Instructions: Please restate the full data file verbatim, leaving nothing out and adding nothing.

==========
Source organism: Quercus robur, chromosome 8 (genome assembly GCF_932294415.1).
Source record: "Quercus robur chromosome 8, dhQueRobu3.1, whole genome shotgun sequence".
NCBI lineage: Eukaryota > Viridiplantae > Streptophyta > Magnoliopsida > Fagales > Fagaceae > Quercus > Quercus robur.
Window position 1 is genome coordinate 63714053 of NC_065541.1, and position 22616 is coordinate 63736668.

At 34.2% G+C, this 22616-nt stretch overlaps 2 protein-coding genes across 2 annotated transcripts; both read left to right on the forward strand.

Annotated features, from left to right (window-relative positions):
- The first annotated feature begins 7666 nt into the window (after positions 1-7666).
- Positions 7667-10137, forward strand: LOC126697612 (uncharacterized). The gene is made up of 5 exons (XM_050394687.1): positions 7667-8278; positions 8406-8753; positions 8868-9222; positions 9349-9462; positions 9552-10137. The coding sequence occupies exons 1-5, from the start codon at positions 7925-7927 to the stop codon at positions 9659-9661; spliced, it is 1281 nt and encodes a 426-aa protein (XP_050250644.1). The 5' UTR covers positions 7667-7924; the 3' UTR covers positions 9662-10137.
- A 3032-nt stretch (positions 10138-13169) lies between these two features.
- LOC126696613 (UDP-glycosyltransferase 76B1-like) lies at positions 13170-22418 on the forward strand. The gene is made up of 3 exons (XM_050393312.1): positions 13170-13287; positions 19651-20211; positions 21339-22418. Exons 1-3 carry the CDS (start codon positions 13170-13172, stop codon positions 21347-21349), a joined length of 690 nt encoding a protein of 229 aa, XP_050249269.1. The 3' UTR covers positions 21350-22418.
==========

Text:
Source organism: Quercus robur, chromosome 8 (genome assembly GCF_932294415.1).
Source record: "Quercus robur chromosome 8, dhQueRobu3.1, whole genome shotgun sequence".
NCBI lineage: Eukaryota > Viridiplantae > Streptophyta > Magnoliopsida > Fagales > Fagaceae > Quercus > Quercus robur.
Window position 1 is genome coordinate 63714053 of NC_065541.1, and position 22616 is coordinate 63736668.

At 34.2% G+C, this 22616-nt stretch overlaps 2 protein-coding genes across 2 annotated transcripts; both read left to right on the forward strand.

Annotated features, from left to right (window-relative positions):
- The first annotated feature begins 7666 nt into the window (after positions 1-7666).
- Positions 7667-10137, forward strand: LOC126697612 (uncharacterized). The gene is made up of 5 exons (XM_050394687.1): positions 7667-8278; positions 8406-8753; positions 8868-9222; positions 9349-9462; positions 9552-10137. The coding sequence occupies exons 1-5, from the start codon at positions 7925-7927 to the stop codon at positions 9659-9661; spliced, it is 1281 nt and encodes a 426-aa protein (XP_050250644.1). The 5' UTR covers positions 7667-7924; the 3' UTR covers positions 9662-10137.
- A 3032-nt stretch (positions 10138-13169) lies between these two features.
- LOC126696613 (UDP-glycosyltransferase 76B1-like) lies at positions 13170-22418 on the forward strand. The gene is made up of 3 exons (XM_050393312.1): positions 13170-13287; positions 19651-20211; positions 21339-22418. Exons 1-3 carry the CDS (start codon positions 13170-13172, stop codon positions 21347-21349), a joined length of 690 nt encoding a protein of 229 aa, XP_050249269.1. The 3' UTR covers positions 21350-22418.